Growing up in sunny California, it never occurred to me not to shave my legs in the Winter. When any day could be a viable candidate to slap on a skirt or some shorts, you tend to keep a close shave at all times. It wasn't until I moved to New York and noticed a friend's fuzzy stems in the dead of January that I had a (seemingly obvious) revelation. Why was I spending an extra five minutes razoring off my hair in the shower, just to cover my legs with a pair of woolen leggings or skinny jeans?
"That's right!" you may be saying. "It's tradition created by the patriarchy to shame us for daring to grow body hair!" Well, it's true. Shaving was popularized between 1915 and 1940, when Gillette started marketing razors created for women. We randomly started shaving our bodies because companies wanted our money. But you know what? I'm over it.
I had a fleeting thought that maybe I should keep them silky in case of a chance romantic encounter. "My, my, what would a gentleman think of stubbly legs? I'm not a Neanderthal!" Then I considered my actual life and realized that not only is the situation hilariously unlikely, I just genuinely wouldn't give a sh*t.
So I embarked on my journey: I stopped shaving my legs. Two days passed, then three. What a modern rebellion! I had five extra minutes to do very important things, like not properly dry my hair or painstakingly consider what to watch on Netflix while eating my delivery food. My life would be forever changed . . . until I got into bed.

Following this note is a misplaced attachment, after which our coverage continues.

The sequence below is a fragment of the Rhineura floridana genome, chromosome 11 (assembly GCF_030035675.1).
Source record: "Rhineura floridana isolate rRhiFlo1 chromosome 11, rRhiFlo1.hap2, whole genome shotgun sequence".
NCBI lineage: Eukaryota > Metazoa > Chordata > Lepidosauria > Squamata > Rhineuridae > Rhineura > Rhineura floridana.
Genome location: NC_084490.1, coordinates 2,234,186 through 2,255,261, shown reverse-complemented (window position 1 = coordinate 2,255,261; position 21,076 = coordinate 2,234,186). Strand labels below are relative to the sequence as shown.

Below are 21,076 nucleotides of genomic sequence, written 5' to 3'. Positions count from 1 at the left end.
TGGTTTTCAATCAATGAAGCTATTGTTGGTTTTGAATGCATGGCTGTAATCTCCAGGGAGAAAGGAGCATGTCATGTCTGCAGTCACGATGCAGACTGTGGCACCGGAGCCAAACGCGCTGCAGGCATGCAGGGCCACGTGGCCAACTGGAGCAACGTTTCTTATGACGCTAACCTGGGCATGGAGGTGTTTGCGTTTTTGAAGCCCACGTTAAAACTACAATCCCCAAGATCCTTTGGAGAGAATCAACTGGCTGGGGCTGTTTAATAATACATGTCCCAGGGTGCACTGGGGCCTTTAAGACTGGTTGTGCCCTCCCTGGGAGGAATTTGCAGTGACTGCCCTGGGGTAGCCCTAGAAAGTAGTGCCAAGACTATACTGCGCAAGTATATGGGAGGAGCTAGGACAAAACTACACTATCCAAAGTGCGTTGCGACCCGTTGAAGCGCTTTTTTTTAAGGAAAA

I sleep in shorts; I get too hot in sweatpants or pajama pants. Even in the dead of Winter, with my bed right next to a poorly insulated window, I would prefer to toss an extra blanket on the bed than sleep in full pants.
I also love sleep. My pattern is to get into bed early and leave it as late as possible. I require the utmost comfort while attempting to, or waking up from, sleep. And week-old leg stubble is the devil. It's itchy and scratchy, and it does not make for ideal sleeping conditions.
If you think I'm stupid for not just dealing with the mild discomfort until the hair grows out and it's not so itchy, then you obviously don't know the joy of getting into a warm bed with fresh sheets and smooth legs. It's glorious. I feel bad for the majority of men — save for professional swimmers, who require way more bodily maintenance than I could ever imagine — as they will never know the pure loveliness of sleeping with shaved legs.
Not only do you sleep better, I'm convinced you have better dreams. When my legs are silky, I dream of unicorns and rainbows dipping into giant vats of ice cream. When my legs are prickly, I barely dream because I just keep waking up thinking, "Man, I should have shaved my legs today."
While I've since moved back to California, my city of San Francisco is barely warm enough in the Summer to sport bare legs. It's crisp, cool, and windy in July — let alone in the Winter months. And yet, I still shave my legs every time I step into my evening shower, just for the simple pleasure of getting into bed afterward. I can appreciate that some women chose to put aside their razor for a variety of reasons. I'm just not one of them.